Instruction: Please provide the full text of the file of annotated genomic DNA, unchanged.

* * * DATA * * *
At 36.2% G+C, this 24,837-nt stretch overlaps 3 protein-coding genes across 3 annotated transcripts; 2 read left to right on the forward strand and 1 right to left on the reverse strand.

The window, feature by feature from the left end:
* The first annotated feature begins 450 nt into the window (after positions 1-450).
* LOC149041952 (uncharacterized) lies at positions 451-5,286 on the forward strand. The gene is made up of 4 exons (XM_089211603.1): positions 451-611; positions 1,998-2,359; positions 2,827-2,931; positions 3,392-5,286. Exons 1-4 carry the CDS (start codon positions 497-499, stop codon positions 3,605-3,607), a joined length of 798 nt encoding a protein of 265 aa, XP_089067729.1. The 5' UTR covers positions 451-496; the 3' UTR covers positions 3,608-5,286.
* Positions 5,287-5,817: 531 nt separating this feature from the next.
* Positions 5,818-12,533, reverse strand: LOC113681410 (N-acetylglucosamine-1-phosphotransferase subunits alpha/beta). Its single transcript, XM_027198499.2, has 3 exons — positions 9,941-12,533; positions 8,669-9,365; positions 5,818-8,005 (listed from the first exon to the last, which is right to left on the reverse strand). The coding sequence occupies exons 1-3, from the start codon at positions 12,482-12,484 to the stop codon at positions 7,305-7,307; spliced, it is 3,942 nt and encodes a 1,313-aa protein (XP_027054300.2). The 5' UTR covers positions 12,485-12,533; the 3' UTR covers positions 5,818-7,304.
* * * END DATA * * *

At 36.2% G+C, this 24,837-nt stretch overlaps 3 protein-coding genes across 3 annotated transcripts; 2 read left to right on the forward strand and 1 right to left on the reverse strand.

The window, feature by feature from the left end:
* The first annotated feature begins 450 nt into the window (after positions 1-450).
* LOC149041952 (uncharacterized) lies at positions 451-5,286 on the forward strand. The gene is made up of 4 exons (XM_089211603.1): positions 451-611; positions 1,998-2,359; positions 2,827-2,931; positions 3,392-5,286. Exons 1-4 carry the CDS (start codon positions 497-499, stop codon positions 3,605-3,607), a joined length of 798 nt encoding a protein of 265 aa, XP_089067729.1. The 5' UTR covers positions 451-496; the 3' UTR covers positions 3,608-5,286.
* Positions 5,287-5,817: 531 nt separating this feature from the next.
* Positions 5,818-12,533, reverse strand: LOC113681410 (N-acetylglucosamine-1-phosphotransferase subunits alpha/beta). Its single transcript, XM_027198499.2, has 3 exons — positions 9,941-12,533; positions 8,669-9,365; positions 5,818-8,005 (listed from the first exon to the last, which is right to left on the reverse strand). The coding sequence occupies exons 1-3, from the start codon at positions 12,482-12,484 to the stop codon at positions 7,305-7,307; spliced, it is 3,942 nt and encodes a 1,313-aa protein (XP_027054300.2). The 5' UTR covers positions 12,485-12,533; the 3' UTR covers positions 5,818-7,304.